– Extremely a difficult situation. On a scene it is too much the characters, even more different interests. At the USA in the Near East, for example, the whole complex of interests, but some of them directly contradict each other. There are no bases to believe as if now States are not so capable to spread Pax Americana from Washington, but all the matter is that it cannot long proceed.

Let’s remember the eightieth – already it is impossible to name Reagan’s expedition to Lebanon very successful. But me present grumble apropos ostensibly decrease in influence of the USA in the Near East also is not clear.

Near-Eastern diplomacy reminds three-dimensional chess. The Arabian spring the phenomenon non-uniform, in Egypt, for example, is yet clear who from opponents of Mubaraka will come to power. And I am not assured that the USA can affect this decision. But matter is not that it only our weakness. The Arabian spring is important as a phenomenon, but for the USA it is not more important than trade relations with China or prospects of the European economy. It is not necessary to transform the Arabian spring into a certain fetish, whose symbolical value, in my opinion, rather doubtfully.

– The voices are how much influential, calling to solve the Syrian problem the Libyan way?

– To such voices in America do not listen. They rustle from own powerlessness. In America there was a considerable opposition on the right (left it is not counted) to that happens in Libya. But these people do not consider that against Kaddafi and really popular uprising has risen originally. Always there are people of type of John Boltona who repeat aggressive phrases as the learned text, but all their words – no more than pre-election rhetoric as you understand. As to mass support of military operation in Syria it is absent from both parties – both with republican, and with democratic.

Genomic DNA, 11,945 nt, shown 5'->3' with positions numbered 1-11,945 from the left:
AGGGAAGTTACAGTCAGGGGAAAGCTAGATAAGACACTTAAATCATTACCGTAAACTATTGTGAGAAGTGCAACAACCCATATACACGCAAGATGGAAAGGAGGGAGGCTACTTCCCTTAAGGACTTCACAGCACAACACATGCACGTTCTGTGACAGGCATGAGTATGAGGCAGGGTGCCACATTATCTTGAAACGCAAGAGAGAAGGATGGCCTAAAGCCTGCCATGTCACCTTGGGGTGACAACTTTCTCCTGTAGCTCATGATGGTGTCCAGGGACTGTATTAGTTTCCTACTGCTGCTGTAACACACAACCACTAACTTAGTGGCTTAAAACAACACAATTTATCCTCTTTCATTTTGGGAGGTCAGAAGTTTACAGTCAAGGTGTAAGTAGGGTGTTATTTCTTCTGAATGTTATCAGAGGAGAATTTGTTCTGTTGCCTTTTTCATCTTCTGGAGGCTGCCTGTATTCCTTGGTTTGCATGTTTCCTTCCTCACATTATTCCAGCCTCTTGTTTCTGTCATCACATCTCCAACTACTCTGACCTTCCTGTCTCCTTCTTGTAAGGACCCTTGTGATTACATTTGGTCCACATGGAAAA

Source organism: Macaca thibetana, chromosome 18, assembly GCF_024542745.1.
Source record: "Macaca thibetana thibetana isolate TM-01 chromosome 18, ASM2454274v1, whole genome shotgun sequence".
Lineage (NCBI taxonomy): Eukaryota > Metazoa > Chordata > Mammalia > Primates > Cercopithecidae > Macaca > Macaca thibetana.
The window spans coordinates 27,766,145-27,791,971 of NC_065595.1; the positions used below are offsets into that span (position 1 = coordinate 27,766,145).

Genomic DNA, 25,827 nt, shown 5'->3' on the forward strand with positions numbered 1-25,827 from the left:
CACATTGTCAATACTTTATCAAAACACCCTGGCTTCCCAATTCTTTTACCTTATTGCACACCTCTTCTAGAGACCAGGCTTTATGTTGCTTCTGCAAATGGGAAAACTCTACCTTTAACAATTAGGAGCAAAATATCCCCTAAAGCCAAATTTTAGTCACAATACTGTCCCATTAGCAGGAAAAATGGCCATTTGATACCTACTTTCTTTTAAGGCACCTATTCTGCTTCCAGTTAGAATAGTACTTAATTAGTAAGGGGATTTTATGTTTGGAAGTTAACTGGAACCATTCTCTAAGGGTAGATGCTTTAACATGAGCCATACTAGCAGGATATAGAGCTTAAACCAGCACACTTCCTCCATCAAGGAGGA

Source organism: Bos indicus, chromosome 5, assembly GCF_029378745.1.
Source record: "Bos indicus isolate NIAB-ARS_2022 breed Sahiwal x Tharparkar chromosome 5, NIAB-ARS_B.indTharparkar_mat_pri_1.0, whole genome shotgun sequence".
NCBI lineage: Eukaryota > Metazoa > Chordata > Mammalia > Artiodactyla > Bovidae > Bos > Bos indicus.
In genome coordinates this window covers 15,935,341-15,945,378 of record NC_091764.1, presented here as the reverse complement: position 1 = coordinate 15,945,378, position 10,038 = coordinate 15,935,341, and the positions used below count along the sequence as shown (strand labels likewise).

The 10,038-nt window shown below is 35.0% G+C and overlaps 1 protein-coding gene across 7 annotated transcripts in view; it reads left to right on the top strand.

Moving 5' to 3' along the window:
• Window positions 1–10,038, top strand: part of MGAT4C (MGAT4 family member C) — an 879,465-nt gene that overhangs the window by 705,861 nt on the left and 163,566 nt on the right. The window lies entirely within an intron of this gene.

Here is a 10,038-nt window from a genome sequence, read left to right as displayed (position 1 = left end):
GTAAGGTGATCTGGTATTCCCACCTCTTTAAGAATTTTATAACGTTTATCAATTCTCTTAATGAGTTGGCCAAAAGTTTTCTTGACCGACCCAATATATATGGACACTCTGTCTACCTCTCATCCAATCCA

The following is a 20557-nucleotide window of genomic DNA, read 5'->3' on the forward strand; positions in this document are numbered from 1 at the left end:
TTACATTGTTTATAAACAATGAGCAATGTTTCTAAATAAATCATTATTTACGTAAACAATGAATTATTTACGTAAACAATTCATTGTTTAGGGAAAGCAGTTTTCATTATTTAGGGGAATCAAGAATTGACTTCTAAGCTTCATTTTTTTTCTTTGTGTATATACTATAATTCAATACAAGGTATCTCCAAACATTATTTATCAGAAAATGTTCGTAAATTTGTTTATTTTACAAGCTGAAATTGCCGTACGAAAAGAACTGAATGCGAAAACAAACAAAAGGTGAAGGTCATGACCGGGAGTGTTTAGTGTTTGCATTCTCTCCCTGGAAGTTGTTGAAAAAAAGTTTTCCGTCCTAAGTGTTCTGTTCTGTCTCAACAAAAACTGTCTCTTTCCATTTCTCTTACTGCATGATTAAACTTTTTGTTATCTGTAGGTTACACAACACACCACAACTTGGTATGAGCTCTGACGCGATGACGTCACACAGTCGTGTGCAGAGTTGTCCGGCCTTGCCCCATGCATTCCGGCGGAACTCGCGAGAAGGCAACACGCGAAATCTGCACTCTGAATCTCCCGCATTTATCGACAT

– Whether it seems to you, what the reform of political system offered by the Syrian management quite comprehensible variant of an overcoming the crisis? Whether serious political players (including the USA) show interest to situation settlement according to the plan of Assada?

I at all do not trust in this plan. It is impossible to accept seriously statements for readiness for reforms from the person constantly killing own citizens. About reforms do not speak, firing at own cities from tanks.

But even if Asad will keep the power and will finish with “rebels”, at the USA as any great power, still has interests in region where Syria plays not last role. There are no eternal enemies just as there are no also eternal friends. The USA for today basically not in forces completely to define a situation, to influence falling or preservation of any mode.

But to play the, start up marginal, a role we can. At present time the event in Syria depends on success of reprisals of a mode, from, whether of Assad still trust of the generals and other representatives of the Syrian elite enjoys, whether the Islamic clergy is ready to be silent. All the rest, believe, it is minor.

– What new foreign policy doctrine the American management can accept in the near future? Whether you think, what if the policy of restraint concerning Iran elimination of Asada to it will be quite conformable will be its key element?

– No, it is not essential. The policy of the USA concerning Iran remains same what it was when in Syria against Asada anybody and did not think of excitements. Your preconditions – are unacceptable. The question of restraint of Iran is not connected in any way with presence of a mode of Asada in Damascus. Yes, Asad is the ally of Iran, is on friendly terms with Teheran, but strategically Americans are excited with the Iranian nuclear program. The rest is minor. And mode change in Damascus will not be reflected in any way in our nuclear opposition with Iranians. Allow to remind that at Bush the Syrian channel considered useful in respect of the arabo-Israeli dialogue. But also then we as were disturbed by Iran …

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December 25th, 2011, 2:06 pm


210. Halabi said:

A few thins I am sure about:

– the bombings in Damascus were orchestrated by the regime
– Mr. Assad is delusional
– the earlier the regime goes, the better for Syria
– there is limited foreign involvement in what is going on
– Alawis will be much better off if they understand they will have less of a future the longer Assad stays on
– Israel does not want change
– Syrian economy is being seriously affected by the crisis, brain drain will continue
– Christians have very little future in most ME countries, unfortunately

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December 25th, 2011, 2:20 pm


211. ghufran said:

read your post and mine again and tell me how the post and your response are related !!